The Rotary Club of Kingsville Southshore, Ontario, Canada, involves children in all club activities.
By Stacey Jones, Rotary Club of Kingsville Southshore, Ontario, Canada
What is inspiration? To me it means that we are so moved by something, that we are compelled to act. Almost without a conscious thought.
That was my experience in Italy in the summer of 2018. While attending an event at the Coliseum, I had the opportunity to speak to Connie Nielsen about her charity called the Human Needs Project. They work primarily in the slums of Nairobi assisting people with the very basics of human needs. And as I stood there, literally rubbing elbows with these celebrities listening to them speak so passionately about their charity work; and staring out into the city from this private gala, I couldn’t help but question what I was doing with my life. And so at that moment my question became my answer. Continue reading
Munkhtuul Nyamdorf, from Ulaanbaatar, Mongolia, checks out the four priorities of Rotary’s new strategic plan in the Future of Rotary Booth during the 2019 Rotary International Convention in Hamburg. Photo by Monika Lozinska/Rotary International
By Jessie Harman, chair of the Rotary International Membership Committee and a member of the Rotary Club of Wendouree Breakfast, Victoria, Australia
Rotary’s new strategic plan is underpinned by four key priorities – to increase our impact, expand our reach, enhance participant engagement, and increase our ability to adapt. The emergence of new club models is evidence that Rotary clubs and districts are working actively to advance these priorities. Continue reading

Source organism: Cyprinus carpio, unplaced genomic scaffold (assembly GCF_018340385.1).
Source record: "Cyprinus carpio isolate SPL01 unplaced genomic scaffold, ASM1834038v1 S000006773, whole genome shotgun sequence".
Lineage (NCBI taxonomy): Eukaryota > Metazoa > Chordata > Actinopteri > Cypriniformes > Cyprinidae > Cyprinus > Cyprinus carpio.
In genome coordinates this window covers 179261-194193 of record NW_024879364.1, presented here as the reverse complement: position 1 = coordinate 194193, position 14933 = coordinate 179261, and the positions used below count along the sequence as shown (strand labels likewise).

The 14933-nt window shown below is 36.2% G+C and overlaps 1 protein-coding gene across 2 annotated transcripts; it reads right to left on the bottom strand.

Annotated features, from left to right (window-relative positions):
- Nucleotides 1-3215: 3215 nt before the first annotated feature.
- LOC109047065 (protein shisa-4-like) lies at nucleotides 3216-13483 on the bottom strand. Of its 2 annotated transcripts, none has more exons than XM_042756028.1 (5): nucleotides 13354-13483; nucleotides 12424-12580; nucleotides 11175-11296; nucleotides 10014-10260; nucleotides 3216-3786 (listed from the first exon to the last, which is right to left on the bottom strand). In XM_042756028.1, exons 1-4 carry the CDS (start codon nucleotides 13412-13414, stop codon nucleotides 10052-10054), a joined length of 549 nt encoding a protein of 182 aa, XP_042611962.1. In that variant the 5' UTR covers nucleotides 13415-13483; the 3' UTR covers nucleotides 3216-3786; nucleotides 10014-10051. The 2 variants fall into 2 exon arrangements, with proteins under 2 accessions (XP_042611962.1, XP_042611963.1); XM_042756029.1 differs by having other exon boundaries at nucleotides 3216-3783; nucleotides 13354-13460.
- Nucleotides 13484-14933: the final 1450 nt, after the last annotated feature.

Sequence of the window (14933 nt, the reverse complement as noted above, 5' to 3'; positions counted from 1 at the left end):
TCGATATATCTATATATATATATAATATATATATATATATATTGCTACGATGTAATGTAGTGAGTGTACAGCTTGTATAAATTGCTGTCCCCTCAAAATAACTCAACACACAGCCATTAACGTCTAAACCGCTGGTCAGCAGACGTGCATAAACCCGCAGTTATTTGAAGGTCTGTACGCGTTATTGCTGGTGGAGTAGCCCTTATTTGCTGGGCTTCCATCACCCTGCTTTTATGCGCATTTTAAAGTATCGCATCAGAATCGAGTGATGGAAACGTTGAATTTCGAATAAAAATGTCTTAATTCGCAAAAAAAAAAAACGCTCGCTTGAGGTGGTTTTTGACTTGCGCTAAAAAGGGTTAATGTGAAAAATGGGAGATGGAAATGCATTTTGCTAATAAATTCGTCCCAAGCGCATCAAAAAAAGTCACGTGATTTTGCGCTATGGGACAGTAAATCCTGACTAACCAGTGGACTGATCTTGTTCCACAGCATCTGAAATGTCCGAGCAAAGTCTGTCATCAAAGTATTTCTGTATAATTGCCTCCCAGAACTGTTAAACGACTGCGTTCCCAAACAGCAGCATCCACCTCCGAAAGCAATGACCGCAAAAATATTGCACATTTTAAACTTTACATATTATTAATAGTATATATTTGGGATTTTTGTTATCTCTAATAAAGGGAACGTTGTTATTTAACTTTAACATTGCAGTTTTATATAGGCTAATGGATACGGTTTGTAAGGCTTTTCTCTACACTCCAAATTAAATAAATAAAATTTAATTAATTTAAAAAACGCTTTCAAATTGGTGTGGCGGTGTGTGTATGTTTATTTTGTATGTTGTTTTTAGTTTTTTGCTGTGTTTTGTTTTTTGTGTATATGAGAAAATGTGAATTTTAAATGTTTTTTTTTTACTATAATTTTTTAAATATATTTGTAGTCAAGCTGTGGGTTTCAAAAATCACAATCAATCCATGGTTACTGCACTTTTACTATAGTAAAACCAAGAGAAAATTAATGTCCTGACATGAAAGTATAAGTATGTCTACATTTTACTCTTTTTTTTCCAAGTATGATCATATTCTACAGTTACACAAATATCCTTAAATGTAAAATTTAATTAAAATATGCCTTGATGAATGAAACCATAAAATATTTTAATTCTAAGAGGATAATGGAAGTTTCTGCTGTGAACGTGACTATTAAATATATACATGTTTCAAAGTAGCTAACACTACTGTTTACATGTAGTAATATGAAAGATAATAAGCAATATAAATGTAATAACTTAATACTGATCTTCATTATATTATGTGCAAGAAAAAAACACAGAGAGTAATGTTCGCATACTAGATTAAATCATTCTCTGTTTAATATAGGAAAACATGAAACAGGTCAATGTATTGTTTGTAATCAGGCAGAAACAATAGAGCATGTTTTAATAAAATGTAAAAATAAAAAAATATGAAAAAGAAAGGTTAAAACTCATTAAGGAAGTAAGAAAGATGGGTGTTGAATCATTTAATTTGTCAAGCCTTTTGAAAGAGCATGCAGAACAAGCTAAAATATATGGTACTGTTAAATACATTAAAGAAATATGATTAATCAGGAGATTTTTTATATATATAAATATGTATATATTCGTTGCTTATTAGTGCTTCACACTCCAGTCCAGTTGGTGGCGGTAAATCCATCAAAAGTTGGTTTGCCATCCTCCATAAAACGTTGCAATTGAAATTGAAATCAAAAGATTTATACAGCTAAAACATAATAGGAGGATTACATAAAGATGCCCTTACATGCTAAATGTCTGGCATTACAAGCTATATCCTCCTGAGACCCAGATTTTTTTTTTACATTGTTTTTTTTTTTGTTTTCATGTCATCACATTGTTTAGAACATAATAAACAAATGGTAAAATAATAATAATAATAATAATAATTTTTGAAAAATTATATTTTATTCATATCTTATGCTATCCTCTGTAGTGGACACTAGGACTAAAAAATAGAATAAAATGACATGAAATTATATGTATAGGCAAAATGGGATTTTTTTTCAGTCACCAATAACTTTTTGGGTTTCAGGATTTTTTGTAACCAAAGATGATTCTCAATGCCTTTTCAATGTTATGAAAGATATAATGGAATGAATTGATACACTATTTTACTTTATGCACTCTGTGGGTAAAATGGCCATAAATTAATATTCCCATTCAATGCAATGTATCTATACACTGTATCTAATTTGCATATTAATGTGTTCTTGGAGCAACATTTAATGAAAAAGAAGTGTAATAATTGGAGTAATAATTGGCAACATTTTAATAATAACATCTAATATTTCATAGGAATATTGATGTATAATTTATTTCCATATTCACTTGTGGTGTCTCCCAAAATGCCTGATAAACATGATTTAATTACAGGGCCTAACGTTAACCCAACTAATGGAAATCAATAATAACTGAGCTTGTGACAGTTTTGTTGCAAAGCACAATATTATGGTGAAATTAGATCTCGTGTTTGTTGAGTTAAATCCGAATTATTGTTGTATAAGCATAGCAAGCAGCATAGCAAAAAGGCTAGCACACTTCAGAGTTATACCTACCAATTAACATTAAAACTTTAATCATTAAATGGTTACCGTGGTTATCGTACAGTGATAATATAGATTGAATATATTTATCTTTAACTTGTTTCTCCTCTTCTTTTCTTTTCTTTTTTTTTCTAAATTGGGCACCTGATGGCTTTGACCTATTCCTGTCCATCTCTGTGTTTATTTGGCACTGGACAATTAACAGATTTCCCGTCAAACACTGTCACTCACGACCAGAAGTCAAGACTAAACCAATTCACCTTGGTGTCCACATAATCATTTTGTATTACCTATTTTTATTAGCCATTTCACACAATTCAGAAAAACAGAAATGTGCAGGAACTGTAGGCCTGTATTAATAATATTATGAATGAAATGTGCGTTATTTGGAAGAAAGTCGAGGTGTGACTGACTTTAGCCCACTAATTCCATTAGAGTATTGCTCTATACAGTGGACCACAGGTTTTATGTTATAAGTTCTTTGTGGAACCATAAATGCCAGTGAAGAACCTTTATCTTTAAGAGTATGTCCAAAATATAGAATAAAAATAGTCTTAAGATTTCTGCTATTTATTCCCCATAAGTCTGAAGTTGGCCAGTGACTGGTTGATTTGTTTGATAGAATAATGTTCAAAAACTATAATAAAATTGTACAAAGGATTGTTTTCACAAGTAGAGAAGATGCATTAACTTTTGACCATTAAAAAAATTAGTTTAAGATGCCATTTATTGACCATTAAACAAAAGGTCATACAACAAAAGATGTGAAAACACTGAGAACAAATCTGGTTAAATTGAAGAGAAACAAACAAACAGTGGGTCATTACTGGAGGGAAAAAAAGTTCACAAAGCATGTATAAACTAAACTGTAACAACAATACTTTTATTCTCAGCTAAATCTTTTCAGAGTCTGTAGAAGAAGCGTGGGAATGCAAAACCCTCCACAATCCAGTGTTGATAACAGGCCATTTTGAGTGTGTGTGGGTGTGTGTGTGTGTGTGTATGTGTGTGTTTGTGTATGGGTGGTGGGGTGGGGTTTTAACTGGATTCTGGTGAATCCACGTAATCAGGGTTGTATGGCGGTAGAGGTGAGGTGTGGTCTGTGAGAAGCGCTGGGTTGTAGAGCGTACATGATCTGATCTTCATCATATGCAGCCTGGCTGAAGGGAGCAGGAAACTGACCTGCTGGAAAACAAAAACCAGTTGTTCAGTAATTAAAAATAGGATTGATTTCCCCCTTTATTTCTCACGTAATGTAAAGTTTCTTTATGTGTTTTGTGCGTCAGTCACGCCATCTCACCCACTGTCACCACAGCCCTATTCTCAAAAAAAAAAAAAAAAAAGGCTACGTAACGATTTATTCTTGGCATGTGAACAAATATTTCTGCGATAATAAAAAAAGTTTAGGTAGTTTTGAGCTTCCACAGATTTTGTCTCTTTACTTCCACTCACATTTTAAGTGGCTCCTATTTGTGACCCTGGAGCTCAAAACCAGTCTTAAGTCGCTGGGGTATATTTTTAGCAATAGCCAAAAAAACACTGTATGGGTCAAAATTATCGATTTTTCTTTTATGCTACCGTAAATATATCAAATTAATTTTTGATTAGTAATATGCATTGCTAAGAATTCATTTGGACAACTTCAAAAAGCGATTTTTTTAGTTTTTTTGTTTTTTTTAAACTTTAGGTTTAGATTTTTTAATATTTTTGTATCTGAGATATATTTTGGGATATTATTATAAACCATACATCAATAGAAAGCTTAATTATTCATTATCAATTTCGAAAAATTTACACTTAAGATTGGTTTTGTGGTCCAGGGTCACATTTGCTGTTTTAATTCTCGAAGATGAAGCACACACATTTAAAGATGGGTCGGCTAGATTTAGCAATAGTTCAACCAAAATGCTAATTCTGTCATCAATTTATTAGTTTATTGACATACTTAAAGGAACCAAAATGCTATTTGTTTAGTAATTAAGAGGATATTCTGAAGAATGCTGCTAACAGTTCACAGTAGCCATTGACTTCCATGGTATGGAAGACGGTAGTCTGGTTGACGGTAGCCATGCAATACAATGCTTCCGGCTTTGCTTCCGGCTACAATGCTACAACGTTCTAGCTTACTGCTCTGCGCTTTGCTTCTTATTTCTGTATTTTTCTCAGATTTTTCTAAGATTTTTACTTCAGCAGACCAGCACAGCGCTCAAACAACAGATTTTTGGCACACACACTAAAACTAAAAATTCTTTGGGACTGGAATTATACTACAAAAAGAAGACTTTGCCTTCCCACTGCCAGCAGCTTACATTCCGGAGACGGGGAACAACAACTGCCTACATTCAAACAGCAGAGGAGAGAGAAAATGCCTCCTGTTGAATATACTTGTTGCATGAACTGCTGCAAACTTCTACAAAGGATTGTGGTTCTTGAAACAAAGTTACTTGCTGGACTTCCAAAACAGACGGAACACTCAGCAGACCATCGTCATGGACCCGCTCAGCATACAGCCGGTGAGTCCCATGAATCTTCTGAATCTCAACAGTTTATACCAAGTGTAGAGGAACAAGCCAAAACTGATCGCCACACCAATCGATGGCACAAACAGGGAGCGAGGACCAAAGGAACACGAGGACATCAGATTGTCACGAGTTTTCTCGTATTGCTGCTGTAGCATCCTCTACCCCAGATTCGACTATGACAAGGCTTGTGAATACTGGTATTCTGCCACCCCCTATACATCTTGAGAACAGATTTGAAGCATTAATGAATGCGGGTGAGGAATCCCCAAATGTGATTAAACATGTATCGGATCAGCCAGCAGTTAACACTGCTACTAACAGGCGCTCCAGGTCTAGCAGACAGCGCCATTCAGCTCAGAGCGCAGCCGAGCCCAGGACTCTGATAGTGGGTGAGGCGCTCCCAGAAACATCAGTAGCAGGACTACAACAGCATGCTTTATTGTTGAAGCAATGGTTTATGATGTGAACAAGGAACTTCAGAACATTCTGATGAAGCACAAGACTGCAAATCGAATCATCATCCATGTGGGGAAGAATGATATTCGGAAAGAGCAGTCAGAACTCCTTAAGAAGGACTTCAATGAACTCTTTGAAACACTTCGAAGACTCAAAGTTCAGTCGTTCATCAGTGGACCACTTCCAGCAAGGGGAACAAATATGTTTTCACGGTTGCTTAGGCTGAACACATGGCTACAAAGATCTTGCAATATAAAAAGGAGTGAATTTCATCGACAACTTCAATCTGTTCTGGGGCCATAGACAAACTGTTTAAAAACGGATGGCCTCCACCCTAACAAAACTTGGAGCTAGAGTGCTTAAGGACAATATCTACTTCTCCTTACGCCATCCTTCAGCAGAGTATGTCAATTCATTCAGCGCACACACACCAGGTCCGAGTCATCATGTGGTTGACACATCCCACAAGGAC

By Joe Otin, governor-elect of Rotary District 9212 (Eritrea, Ethiopia, Kenya, South Sudan)
I gravitate naturally to statistics despite the negative feelings some people have about them. I think that information is the fuel that our world runs on and without it our systems will sputter, stall, and shut down. That is because statistics are significant in decision making.
When I joined the Rotary Club of Nairobi East, Kenya, 19 years ago, I was told that good Rotarians were defined by the regularity of their attendance, the frequency of their gifts to The Rotary Foundation, and most importantly by their ability to introduce new members to the club. Continue reading
By Corey Lopardi, membership development chair for District 5020 (parts of British Columbia, Canada, and Washington, USA)
Recently, I had the pleasure of interviewing the newest club president in our district who moved to a small town of 1,770 and started a brand new Rotary club with 42 members. They grew to almost 50 members in just over 30 days. Continue reading
By Steve Solbrack –District 5950 New Club Development Chair and a member of the Twin Cities Rotary EcoClub, Minnesota, USA
We chartered our new Rotary club in February 2019 with 25 members and a focus on the environment. The EcoClub is a non-traditional format designed to attract a segment of the population not currently served by traditional clubs. We began with 48 percent of our members as women, 44 percent under the age of 40, and an average age of 42. In North America, those demographics are unheard of in a service organization of any kind. Continue reading
RI President Barry Rassin and Rotary directors with Rotaractors at the Rotaract Turns 50 Conference in Charlotte, North Carolina, USA.
By Alexandria Ritchie, a member of the Rotaract Club of Virginia Commonwealth University and the Rotary Club of James River, Richmond, Virginia, USA
Both Rotary and Rotaract have contributed so much to who I am as a young person. The spirit of innovation that I’ve found in this family has been instrumental to my journey.